This case study is an example of the Soil Science cluster working beyond the traditional context of soil science, linking directly to human as well as environmental health. It illustrates the kind of wide collaboration the Soil Science cluster can organize - within and beyond WUR - for novel research that is highly relevant and contributes significantly to both science and society.
Abstract / summary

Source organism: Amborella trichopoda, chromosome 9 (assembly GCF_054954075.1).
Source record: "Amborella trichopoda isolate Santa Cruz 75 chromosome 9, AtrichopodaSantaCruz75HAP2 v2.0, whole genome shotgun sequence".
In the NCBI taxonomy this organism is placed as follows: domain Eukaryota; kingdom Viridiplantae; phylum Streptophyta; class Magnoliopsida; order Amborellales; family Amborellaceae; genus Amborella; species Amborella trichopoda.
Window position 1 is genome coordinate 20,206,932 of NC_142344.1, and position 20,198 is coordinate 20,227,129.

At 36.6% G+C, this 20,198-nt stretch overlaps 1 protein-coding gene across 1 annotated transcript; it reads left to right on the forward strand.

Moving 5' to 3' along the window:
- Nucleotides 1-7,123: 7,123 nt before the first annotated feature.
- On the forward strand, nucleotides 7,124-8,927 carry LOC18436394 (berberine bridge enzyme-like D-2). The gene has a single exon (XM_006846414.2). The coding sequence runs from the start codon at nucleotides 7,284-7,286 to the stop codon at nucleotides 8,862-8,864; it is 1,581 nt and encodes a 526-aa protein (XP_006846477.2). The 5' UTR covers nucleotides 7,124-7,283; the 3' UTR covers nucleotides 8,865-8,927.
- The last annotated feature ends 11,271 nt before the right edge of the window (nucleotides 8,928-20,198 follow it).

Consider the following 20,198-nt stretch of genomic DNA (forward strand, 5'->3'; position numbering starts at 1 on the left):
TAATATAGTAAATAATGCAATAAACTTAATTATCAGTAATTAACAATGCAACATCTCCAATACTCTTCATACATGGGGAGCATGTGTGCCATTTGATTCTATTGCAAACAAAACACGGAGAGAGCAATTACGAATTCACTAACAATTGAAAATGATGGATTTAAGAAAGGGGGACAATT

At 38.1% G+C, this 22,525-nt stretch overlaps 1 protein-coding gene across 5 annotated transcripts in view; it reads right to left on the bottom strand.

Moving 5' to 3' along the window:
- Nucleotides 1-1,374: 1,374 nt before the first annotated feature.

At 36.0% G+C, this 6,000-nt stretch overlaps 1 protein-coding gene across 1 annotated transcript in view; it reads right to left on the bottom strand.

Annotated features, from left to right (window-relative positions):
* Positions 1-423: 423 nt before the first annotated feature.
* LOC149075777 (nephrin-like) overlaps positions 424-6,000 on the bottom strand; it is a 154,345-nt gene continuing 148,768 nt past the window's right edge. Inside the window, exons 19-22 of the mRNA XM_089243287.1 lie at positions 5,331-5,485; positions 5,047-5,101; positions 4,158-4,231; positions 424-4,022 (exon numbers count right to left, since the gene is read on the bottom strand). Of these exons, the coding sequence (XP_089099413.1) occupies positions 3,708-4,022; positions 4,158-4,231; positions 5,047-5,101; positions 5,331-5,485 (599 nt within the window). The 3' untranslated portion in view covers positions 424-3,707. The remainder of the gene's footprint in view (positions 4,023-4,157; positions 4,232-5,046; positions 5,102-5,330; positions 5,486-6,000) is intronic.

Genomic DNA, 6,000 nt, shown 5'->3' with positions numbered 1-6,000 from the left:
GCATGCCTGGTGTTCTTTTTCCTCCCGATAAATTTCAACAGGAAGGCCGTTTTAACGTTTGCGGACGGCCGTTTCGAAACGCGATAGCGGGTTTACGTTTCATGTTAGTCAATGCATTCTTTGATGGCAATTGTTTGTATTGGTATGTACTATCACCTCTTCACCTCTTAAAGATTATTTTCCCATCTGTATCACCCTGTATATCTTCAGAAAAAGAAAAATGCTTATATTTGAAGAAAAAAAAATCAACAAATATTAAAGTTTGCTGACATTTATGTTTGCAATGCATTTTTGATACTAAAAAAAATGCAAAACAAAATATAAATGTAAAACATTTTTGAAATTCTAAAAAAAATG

The EU-funded SPRINT project (https://sprint-h2020.eu/, 15 M€, 2020-2025) will develop and validate a Global Health Risk Assessment Toolbox to integrate assessments of the impacts of plant protection products (PPP) on ecosystem, plant, animal and human (EPAH) health, using three main attributes for health status: resilience, reproduction/productivity and manifestation of diseases. The goal is integrated risk assessment at the local, regional, national and European level, focusing on different PPP use patterns and detected residue mixtures in contrasting farming systems (conventional, integrated, organic). PPP distribution and impacts on EPAH health will be evaluated at 11 case study sites (CSS). Environmental pathways, and direct (food/feed ingestion) and indirect (air/dust inhalation and dermal uptake) animal and human exposure routes will be assessed to improve current fate, exposure, and toxicokinetic models (e.g. EFSA-FOCUS, BROWSE, BREAM). (Eco)toxicological assays will be performed based on CCS findings, using existing and improved procedures, including alternative testing criteria and new target organisms. The assays will cover direct and indirect exposure to multiple residues, realistic ranges of PPP concentrations, multi-species scenarios, and short- and long-term time horizons. Modelling of sustainability and cost-benefit analysis at the farm and macroeconomic level will be conducted to derive recommendations for sustainable transition pathways, and a research agenda on PPPs. SPRINT is based on a multi-actor approach with CCS platforms to engage stakeholders and identify respective needs, improve farmer and citizen awareness, jointly develop novel management strategies for reduced reliance on PPP use, and create an enabling environment for adoption and change.